Deputy Treasurer: Job Description, Duties and Requirements
Learn about the education and preparation needed to become a Deputy Treasurer. Get a quick view of the requirements as well as details about degree programs, job duties and certifications to find out if this is the career for you.
Deputy treasurers assist treasurers in their daily duties, including supervising over investments, verifying financial risks, and presenting financial reports. Deputy treasurers report to and work under an elected or appointed treasurer. Deputy treasurers can work for government agencies as well as private-sector corporations, nonprofit organizations, and academic institutions.
|Education Requirements||Bachelor's degree; Post graduate degree preferred|
|Other Requirements||Supervisory experience|
|Projected Job Growth (2012-2022)||5% (for Financial Managers)*|
|Mean Annual Salary (2014)||$130,230 (for Financial Managers)*|
Source: U.S Bureau of Labor Statistics
Education requirements for deputy treasurers vary based on industry, but the BLS shows that most job positions under the financial manager category require at least a bachelor's degree in fields such as accounting, business management, or finance. According to the BLS, more employers prefer that deputy treasurers possess a graduate degree in fields such as economics, finance or business administration.
Licensing and certification requirements vary per state. For example, some states require deputy treasurers to be certified as public accountants (CPAs) prior to employment. Other trade certifications are available, such as a certified treasury professional credential. Most certifications and credential programs require that candidates attend training classes and pass a test.
Work experience plays a large factor for those who wish to become deputy treasurers and can require 5-10 years of experience in financial management. Applicants do not need direct experience working as deputy treasurers, and instead can supplement the required experience qualifications through working as a bank manager, financial department supervisor, or as a senior level accountant.
According to the U.S. Bureau of Labor Statistics, (BLS), deputy treasurers are grouped under the larger category of financial managers (www.bls.gov). The BLS notes that treasurers specifically deal with financial planning to create procedures that help the company grow through sound investments as well as through mergers with similar organizations and the acquisitioning of smaller companies.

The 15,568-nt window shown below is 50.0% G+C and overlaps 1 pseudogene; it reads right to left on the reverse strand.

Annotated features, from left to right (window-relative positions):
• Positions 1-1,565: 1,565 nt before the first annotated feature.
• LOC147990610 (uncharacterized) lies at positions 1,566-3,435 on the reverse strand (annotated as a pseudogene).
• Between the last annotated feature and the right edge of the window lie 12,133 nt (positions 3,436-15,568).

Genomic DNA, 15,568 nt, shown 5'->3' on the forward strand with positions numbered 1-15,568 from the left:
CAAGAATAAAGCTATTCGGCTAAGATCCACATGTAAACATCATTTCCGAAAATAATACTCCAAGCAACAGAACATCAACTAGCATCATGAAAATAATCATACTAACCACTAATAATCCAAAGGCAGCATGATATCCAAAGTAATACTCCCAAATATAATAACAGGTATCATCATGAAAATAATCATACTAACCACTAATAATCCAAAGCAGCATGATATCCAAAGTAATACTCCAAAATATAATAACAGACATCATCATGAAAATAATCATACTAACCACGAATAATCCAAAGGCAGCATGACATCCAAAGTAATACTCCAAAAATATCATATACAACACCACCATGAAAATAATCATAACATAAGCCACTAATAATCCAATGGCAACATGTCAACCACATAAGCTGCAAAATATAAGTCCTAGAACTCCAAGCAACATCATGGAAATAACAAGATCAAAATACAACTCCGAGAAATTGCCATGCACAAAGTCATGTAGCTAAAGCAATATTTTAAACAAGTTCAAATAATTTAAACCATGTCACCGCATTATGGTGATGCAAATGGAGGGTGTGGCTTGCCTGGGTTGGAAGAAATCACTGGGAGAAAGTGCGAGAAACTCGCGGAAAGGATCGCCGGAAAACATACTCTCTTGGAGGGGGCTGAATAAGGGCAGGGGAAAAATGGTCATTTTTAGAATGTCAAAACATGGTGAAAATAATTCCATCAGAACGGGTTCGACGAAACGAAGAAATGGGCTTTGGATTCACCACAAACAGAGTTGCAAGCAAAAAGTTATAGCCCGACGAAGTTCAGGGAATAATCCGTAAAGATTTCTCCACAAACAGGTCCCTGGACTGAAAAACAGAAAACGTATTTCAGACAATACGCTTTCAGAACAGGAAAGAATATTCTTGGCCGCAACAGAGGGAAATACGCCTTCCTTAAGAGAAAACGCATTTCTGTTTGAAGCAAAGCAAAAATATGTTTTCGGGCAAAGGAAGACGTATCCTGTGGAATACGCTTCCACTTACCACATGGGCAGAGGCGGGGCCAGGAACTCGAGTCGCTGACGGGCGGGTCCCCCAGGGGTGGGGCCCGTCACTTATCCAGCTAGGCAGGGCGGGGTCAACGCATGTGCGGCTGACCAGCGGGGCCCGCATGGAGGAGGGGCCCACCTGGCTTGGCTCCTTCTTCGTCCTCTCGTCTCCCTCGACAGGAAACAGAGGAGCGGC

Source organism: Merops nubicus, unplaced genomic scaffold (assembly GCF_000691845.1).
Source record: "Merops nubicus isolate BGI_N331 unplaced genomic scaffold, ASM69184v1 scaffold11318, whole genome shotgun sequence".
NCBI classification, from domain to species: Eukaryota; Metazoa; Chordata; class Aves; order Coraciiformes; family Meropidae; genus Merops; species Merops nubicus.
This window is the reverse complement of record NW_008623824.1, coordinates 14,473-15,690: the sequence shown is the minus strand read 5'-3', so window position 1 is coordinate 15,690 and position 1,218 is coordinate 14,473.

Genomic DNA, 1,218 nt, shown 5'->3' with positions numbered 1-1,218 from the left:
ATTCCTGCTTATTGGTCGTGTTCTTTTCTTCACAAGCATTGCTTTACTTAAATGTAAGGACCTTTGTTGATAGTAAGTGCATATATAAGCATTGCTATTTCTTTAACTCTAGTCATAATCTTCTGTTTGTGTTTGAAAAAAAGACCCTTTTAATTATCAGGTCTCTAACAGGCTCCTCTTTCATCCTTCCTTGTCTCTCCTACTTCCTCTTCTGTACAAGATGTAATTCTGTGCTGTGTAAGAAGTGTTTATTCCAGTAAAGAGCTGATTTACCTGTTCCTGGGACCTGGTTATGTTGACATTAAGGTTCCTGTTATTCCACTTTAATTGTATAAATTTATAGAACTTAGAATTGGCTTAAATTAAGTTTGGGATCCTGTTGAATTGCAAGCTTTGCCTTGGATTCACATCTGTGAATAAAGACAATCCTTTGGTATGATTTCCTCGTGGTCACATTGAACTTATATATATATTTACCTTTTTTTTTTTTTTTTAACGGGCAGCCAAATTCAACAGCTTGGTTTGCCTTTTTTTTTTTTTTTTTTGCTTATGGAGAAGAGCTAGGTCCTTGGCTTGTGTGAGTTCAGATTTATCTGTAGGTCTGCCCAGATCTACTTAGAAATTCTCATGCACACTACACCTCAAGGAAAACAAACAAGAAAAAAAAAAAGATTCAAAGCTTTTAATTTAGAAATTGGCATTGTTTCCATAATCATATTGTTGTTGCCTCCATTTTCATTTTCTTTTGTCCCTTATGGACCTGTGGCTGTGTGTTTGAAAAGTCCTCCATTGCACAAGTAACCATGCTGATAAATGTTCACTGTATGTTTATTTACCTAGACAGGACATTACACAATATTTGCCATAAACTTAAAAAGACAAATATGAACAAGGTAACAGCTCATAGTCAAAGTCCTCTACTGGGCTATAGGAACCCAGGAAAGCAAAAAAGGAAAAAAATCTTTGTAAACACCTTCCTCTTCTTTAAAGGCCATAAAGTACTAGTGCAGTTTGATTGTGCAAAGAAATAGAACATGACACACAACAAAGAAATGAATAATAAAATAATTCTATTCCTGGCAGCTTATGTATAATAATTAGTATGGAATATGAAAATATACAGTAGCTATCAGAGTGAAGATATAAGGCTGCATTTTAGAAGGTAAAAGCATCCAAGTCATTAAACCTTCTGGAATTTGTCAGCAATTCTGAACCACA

Deputy treasurers work in business offices, but the BLS also states that these individuals may travel frequently for the job. Most deputy treasurers work longer hours than the standard workweek, which can include working 50-60 hours a week.
Deputy Treasurer Job Duties
O*NET Online states that treasurers fill out and file large amounts of paperwork covering an organization's financial information and taxes (www.online.onetcenter.org). Deputy treasurers assist with the paperwork by consulting with other administrators and obtaining financial records from all departments.
According to O*NET, deputy treasurers often supervise the allocation of funds for particular departments, as well as perform company wide audits to verify the proper disbursement of funds. Depending on the organization, deputy treasurers may have the assistance of a small staff to deal with the record-keeping side of disbursing funds and performing audits.
After conducting other financial reports as needed, deputy treasurers also present their findings to senior executives and other committees. Sometimes deputy treasurers assist the treasurer in these presentations, but other times the deputy treasurer must travel to meetings and present the necessary information in the treasurer's place.
Salary Information and Job Outlook
According to the BLS, the employment of financial managers as a whole will grow by approximately nine percent from 2012 to 2022, as fast as the average for all occupations. Financial managers earned a mean annual salary of $130,230 in May 2014, per the BLS.
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